License Agreements: Who Really Owns Your Packages?
by Scott Reece, on Mar 26, 2015 3:17:00 PM
Also published on DZone.
Software Package Managers (NuGet, Maven, Bower, npm, etc.) are a pretty established concept, and there are a lot of reasons why organizations would want a private repository. SimpleTalk's Taking NuGet to the Enterprise identifies a lot of these reasons in detail, but licensing is often the most overlooked, and one of the biggest gotchas.
First, the obvious: Software is copyrighted material. When authors create software, they own its copyright (unless they put it in the Public Domain, which is rare), and that means they decide how others can use it through licensing. This is where License Agreements comes in: they spell out restrictions for using software.
License Agreements are legally-binding contracts, and when you use or otherwise incorporate a freely-available package into your applications, you are agreeing to a contract with the author of that package. But it's not necessarily you personally; if you're building this software for someone else (such as your employer), you are agreeing to a contract on their behalf.
Since anyone who owns a copyright can decide how they want others to use their property, there are a tremendous number of different license agreements out there. Including our own BuildMaster Licensing Agreement, which, by the way, we keep under 300 words and in plain English.
To keep things simpler, most free and open source packages are licensed using one, of hundreds, of pre-written, templated agreements. Some of these templates are well-documented by the Open Source Initiative, some are based on one of these well-documented licenses, like the BSD, and others are just... different. Like the WTFPL or the beerware agreement. A quick look at Nuget.org, npmjs.com, etc., and you'll find all types.
Although all licenses put some restrictions on how you can use a package, some licenses are considered Copyleft. The most famous of these is the GNU General Public License (or GPL), which requires that any software that using a GPL package must also be licensed as GPL, and make its source code freely available.
By using a freely available package, you are legally binding your company to its specific licensing agreement.
No one is exempt from inadvertently binding themselves to an agreement. Right now there is a continuing lawsuit against VMWare, and in the past even Cisco had run-ins with GPL violations. Sony even went so far as to recreate software functionality to avoid the GPL license.
Avoiding License Headaches
One of the key features of a private repository like ProGet is to be able to filter or approve freely-available packages. It's through this feature that you can avoid being stung by license agreements in packages.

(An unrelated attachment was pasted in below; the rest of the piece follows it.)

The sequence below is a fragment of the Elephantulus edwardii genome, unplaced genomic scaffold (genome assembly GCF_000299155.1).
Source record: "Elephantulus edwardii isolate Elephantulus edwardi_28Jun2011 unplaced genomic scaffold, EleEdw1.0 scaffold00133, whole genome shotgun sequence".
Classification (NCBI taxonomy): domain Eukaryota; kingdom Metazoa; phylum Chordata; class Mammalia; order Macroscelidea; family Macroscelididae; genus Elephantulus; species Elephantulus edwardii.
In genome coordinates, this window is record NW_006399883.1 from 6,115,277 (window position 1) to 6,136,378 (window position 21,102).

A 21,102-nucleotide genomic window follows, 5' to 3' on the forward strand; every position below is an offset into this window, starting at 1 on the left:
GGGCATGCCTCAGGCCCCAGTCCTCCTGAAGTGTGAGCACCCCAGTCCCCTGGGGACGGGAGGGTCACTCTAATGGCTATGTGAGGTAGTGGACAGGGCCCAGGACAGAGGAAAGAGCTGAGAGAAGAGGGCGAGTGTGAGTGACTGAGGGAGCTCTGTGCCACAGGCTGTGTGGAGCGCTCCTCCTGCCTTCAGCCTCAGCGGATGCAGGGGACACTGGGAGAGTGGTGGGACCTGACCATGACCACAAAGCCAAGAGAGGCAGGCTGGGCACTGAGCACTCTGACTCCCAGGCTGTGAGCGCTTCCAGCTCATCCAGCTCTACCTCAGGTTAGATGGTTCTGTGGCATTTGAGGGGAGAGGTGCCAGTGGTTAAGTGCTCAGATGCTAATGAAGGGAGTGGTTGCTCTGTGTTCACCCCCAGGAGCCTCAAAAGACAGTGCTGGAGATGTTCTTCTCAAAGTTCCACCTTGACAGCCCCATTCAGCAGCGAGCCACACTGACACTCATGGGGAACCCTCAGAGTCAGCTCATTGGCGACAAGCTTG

There are three approaches you can use to accomplish this.
1. Manually Approve Each Package
This is pretty straight forward, someone qualified (i.e. legal or governance) reads each and every package agreement before developers may use it, and then approve that package for use. The obvious downside of this is that it will take a massive amount of time, and thus will effectively encourage developers not to use packages.
2. Automatically Scan Each Package's License Agreement
Most packages have a license agreement URL that points to the license you're agreeing to. Sona Nexus can actually download the license agremeent and heuristicly scan it to see if its terms and conditions meet pre-determined requirements.
This sounds promising: by bringing in automation, it doesn't matter how many different license types you subscribe to because they've been vetted to meet your requirements. Of course, relying on a machine to read, and then automatically bind your company to an agremeent is problematic.
A great example of this is the RubbishSoft License agreement (or the RSGPL). It's a fun document, and I wish I could tell you to read it but if you did you would be in violation of the RSGLP! The license is clearly (comically so) NOT a GPL license. However, if you check Nuget.org for the package LongGuid you'll find that Sonatype has classified it as a GPL license.
This license, in fact, is nearly the complete opposite of GPL, yet is worded similarly enough that the heuristic algorithm thinks it's actually GPL! Turns out, a simple "not" in a sentence completely changes its meaning.
3. Restrict Packages by License URL
This is the best of both worlds. Many of the most common license agreements (MIT, GPL, etc.) use the same license URL, because if you're using a pre-written license it makes sense to use their license page. So a range of specific agreements can be approved, and URLs logged as safe to use.
Regardless of the approach you take to filtering licenses, it's still important to carefully read and know the exact provisions of different license types. This will keep you and your development organization safe from inadvertently accepting the RSGPL.